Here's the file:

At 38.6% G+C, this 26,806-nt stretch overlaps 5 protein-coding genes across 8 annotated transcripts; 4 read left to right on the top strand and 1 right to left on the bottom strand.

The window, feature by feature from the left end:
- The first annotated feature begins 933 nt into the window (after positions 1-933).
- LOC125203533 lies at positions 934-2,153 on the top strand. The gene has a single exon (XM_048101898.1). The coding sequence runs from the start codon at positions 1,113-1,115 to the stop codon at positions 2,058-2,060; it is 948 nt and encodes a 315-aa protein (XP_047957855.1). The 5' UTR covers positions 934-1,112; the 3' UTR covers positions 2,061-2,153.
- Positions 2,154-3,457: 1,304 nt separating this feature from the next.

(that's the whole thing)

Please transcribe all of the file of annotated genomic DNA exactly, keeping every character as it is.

At 38.6% G+C, this 26,806-nt stretch overlaps 5 protein-coding genes across 8 annotated transcripts; 4 read left to right on the top strand and 1 right to left on the bottom strand.

The window, feature by feature from the left end:
- The first annotated feature begins 933 nt into the window (after positions 1-933).
- LOC125203533 lies at positions 934-2,153 on the top strand. The gene has a single exon (XM_048101898.1). The coding sequence runs from the start codon at positions 1,113-1,115 to the stop codon at positions 2,058-2,060; it is 948 nt and encodes a 315-aa protein (XP_047957855.1). The 5' UTR covers positions 934-1,112; the 3' UTR covers positions 2,061-2,153.
- Positions 2,154-3,457: 1,304 nt separating this feature from the next.